“The business minor will help students by providing them with a real business acumen that allows insight into the management and financial side of the organizations or contexts that they will find themselves working in. What are the markets in this content area? How might the competition impact decisions? They'll have that frame of mind in the background,” says Morse.
“One of the reasons why we’re excited to offer this program at Bryant is because we feel we have a unique mixture of elements to offer students.”
Program graduates will be effective at creating content, determining what content is appropriate for which platform, and managing that content for both themselves and organizations. They can be successful in a range of roles, such those centering on using digital content to sell or promote a product, producing shows for subscription streaming companies such as Netflix, managing digital campaigns for initiatives within organizations or communities, increasing readability or usability of web content for companies such as Google or Amazon, being a social media content manager and more.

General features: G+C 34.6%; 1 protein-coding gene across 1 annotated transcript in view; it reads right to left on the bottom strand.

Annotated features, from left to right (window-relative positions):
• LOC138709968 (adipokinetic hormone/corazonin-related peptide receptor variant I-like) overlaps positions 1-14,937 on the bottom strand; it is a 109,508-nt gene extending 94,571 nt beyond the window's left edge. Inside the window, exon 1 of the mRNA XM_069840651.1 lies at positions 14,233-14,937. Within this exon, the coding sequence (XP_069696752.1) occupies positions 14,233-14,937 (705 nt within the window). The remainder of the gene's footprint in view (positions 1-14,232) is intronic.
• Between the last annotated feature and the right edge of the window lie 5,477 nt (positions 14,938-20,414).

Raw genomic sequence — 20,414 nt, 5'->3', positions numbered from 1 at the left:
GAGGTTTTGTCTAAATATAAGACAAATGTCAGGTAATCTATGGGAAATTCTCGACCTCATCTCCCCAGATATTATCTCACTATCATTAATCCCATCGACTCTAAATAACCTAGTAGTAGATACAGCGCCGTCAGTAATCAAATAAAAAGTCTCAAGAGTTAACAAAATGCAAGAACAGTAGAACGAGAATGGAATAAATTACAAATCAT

Unique program features
“One of the reasons why we’re excited to offer this program at Bryant is because we feel we have a unique mixture of elements to offer students,” compared to programs at other schools, says Morse.
The program’s distinctive focus on content combined with an emphasis on experiential learning, state-of-the-art technology and studio production resources, personalized attention from Bryant faculty experts and a required business minor prepares students with the knowledge and experience they need to become in-demand managers of digital communication media and campaigns. All this from a College of Arts and Sciences that confers median earnings for its graduates in the top 10% nationally.